There are really all kinds of “top 10 YouTube video” lists around, aren’t there? Also, I didn’t realise Time magazine goes around doing things like rating stadiums.

I haven’t seen any of the videos yet, because as a representative of the fairer sex I don’t particularly fancy seeing buildings blow up. However, do tell me if any of the videos are particularly good!

I do wonder, though, why people get all psyched over demolitions and large explosions in general, and also gunshots. They’re probably loud and smoky, and don’t often result in a beautiful sight. And yet so many video games and movies feature these violent elements. And the bigger the target is, the better it is to blow up.

My blog entries lately are getting shorter and shorter. Perhaps you can replace your blog reading time today with watching those videos.



When I think of Alaska, I think of Huskies. Or Alsatians. Or any of those big hairy dogs. I think of snow-capped hill slopes. That’s the limit of my imagination when it comes to that place, which is situated at the northwest of North America. Did you know that Alaska used to belong to Russia? The Americans bought it from Russia in 1867 for $7.2 million. Alaska is also the largest state in the United States by area, but the fourth least populous. It seems to be a place mostly consisting of nature, basically, untouched by human hands.

Despite the image we get from the movies about the place being snowy and a paradise for dogs, it actually does get warm sometimes, though by warm it means about 16 to 21 degrees Celsius. Not only that, it’s also a good place for travel. There’s something to be said about viewing scenery that comes about in places with cold weather. Tropical places do not usually have much scenery to speak of — no fjords or glaciers. We do have sparkling seas by the beach, of course, but so do temperate countries in summer. So when one goes to Alaska, one must appreciate the “misty fjords”, “ginormous pansies”, seaside towns and the popular Mendenhall Glacier. And the most awesome part is that you get to play with Alaskan Husky puppies at the Skagway Mushing Camp. Yes, those same faithful canines you see in movies like Snow Dogs!

Speaking of movies, there is an entire list of movies set in this special place, whether in part or in full, including things like The Simpsons Movie and Resident Evil: Afterlife. After seeing some of the pictures taken in this article, maybe you’ll come up with some inspiration for a film there too.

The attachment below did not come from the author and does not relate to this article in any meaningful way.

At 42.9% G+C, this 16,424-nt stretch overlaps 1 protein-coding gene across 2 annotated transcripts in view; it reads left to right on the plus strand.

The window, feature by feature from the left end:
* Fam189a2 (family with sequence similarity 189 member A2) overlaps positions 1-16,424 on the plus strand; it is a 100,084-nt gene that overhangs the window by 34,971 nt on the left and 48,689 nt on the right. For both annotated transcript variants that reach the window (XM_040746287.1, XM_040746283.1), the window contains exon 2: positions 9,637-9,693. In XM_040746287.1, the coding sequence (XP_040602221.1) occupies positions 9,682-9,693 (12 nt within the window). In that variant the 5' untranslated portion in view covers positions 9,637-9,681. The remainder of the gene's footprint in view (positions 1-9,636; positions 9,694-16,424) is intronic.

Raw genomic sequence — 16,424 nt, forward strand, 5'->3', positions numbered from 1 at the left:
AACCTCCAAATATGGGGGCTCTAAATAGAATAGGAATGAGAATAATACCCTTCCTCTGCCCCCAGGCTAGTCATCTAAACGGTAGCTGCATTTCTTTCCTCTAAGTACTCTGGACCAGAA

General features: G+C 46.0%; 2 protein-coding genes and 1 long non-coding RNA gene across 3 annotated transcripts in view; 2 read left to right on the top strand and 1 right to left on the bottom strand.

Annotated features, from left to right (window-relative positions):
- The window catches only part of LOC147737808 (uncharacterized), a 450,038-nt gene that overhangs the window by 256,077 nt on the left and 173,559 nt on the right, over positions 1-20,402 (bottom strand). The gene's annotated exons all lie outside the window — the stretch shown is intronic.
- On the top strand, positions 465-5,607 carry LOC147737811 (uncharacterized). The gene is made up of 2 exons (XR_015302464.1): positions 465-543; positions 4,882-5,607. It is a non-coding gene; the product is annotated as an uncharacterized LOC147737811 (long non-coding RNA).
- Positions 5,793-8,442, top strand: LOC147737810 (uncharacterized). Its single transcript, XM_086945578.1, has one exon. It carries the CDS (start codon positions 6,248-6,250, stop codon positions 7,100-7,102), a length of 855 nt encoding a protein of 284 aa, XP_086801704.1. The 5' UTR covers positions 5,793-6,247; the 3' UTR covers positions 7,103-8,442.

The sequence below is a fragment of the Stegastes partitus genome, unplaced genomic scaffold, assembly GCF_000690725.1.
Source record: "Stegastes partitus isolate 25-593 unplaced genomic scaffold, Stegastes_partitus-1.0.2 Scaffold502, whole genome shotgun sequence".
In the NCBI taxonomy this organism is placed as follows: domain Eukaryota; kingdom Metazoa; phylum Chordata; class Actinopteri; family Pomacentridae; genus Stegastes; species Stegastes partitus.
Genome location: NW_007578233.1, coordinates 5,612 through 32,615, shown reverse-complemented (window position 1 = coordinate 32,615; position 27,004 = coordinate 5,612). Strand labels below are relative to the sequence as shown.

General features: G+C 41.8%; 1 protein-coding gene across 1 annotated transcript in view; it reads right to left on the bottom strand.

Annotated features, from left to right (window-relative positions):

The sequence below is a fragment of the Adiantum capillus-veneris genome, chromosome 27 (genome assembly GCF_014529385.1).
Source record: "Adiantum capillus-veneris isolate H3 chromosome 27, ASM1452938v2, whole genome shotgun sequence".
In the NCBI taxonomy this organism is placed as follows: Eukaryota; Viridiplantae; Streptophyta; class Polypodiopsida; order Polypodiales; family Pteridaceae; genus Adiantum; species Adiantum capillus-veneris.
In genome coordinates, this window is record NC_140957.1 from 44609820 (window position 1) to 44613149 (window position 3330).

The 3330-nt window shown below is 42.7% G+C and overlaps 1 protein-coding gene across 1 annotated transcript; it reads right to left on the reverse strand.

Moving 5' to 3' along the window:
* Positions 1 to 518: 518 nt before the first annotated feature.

Once in a while I’ll find myself humming some tune from the past, and I’ll take some time to remember just where the tune came from, and when I do remember, it brings back memories of the first time I heard it, how old I was then, and various other things that happened during that time period. It happens a lot for UVERworld and LM. C, 2 bands that have seen a dip in activity these few years (LM. C, for example, only released 1 album and 1 single last year, and released 1 album this year). Usually at such times, I’ll lament how their recent songs sound like sub-standard versions of their songs in the past, and then I’ll start to wonder, do all bands inevitably face a drop in quality after some time?

It seems to be some kind of pattern with me. I’ll discover a cool band, listen to their past songs and think they’re awesome, look forward to their next single or album, think it’s the greatest thing ever, and then somehow the subsequent songs seem to drop in quality. Flow’s latest album seems to be a drop in quality compared to their previous one. UVERworld’s Life 6 Sense seems to be a drop in quality compared to LAST. And the recent songs by LM. C sound terrible compared to a few years ago. Do they honestly think that they have changed for the better, or that they didn’t really change at all? Is it a problem with me instead?

I’m a faithful fangirl type. No matter how sucky a band I like becomes, I find it hard to tear away from them completely. But it’s hard to continue being a fan when their new songs fail to excite me anymore.